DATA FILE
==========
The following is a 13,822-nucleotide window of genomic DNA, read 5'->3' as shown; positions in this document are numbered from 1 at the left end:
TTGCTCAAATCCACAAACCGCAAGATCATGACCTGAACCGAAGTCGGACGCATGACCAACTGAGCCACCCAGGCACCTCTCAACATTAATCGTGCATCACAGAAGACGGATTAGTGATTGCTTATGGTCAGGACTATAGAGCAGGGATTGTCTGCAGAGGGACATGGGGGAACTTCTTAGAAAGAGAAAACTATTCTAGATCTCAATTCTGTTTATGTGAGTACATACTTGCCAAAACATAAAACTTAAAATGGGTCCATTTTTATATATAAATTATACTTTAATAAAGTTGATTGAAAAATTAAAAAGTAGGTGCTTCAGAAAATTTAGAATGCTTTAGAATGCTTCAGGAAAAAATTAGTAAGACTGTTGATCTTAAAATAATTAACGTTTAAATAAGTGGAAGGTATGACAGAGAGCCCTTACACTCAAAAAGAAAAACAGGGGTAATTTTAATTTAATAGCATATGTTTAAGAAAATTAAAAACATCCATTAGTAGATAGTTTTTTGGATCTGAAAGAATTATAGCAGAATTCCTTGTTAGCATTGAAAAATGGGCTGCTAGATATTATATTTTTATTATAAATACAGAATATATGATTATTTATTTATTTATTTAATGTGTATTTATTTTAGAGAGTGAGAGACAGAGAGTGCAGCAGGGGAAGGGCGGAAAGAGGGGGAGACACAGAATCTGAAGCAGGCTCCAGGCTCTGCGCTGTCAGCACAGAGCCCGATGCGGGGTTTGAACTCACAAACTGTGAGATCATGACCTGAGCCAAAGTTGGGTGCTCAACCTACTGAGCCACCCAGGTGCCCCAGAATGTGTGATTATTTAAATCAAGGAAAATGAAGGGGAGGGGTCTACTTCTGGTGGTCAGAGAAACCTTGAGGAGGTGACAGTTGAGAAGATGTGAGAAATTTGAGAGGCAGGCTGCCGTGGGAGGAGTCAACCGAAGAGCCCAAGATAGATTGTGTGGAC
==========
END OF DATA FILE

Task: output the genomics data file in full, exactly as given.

The following is a 13,822-nucleotide window of genomic DNA, read 5'->3' as shown; positions in this document are numbered from 1 at the left end:
TTGCTCAAATCCACAAACCGCAAGATCATGACCTGAACCGAAGTCGGACGCATGACCAACTGAGCCACCCAGGCACCTCTCAACATTAATCGTGCATCACAGAAGACGGATTAGTGATTGCTTATGGTCAGGACTATAGAGCAGGGATTGTCTGCAGAGGGACATGGGGGAACTTCTTAGAAAGAGAAAACTATTCTAGATCTCAATTCTGTTTATGTGAGTACATACTTGCCAAAACATAAAACTTAAAATGGGTCCATTTTTATATATAAATTATACTTTAATAAAGTTGATTGAAAAATTAAAAAGTAGGTGCTTCAGAAAATTTAGAATGCTTTAGAATGCTTCAGGAAAAAATTAGTAAGACTGTTGATCTTAAAATAATTAACGTTTAAATAAGTGGAAGGTATGACAGAGAGCCCTTACACTCAAAAAGAAAAACAGGGGTAATTTTAATTTAATAGCATATGTTTAAGAAAATTAAAAACATCCATTAGTAGATAGTTTTTTGGATCTGAAAGAATTATAGCAGAATTCCTTGTTAGCATTGAAAAATGGGCTGCTAGATATTATATTTTTATTATAAATACAGAATATATGATTATTTATTTATTTATTTAATGTGTATTTATTTTAGAGAGTGAGAGACAGAGAGTGCAGCAGGGGAAGGGCGGAAAGAGGGGGAGACACAGAATCTGAAGCAGGCTCCAGGCTCTGCGCTGTCAGCACAGAGCCCGATGCGGGGTTTGAACTCACAAACTGTGAGATCATGACCTGAGCCAAAGTTGGGTGCTCAACCTACTGAGCCACCCAGGTGCCCCAGAATGTGTGATTATTTAAATCAAGGAAAATGAAGGGGAGGGGTCTACTTCTGGTGGTCAGAGAAACCTTGAGGAGGTGACAGTTGAGAAGATGTGAGAAATTTGAGAGGCAGGCTGCCGTGGGAGGAGTCAACCGAAGAGCCCAAGATAGATTGTGTGGAC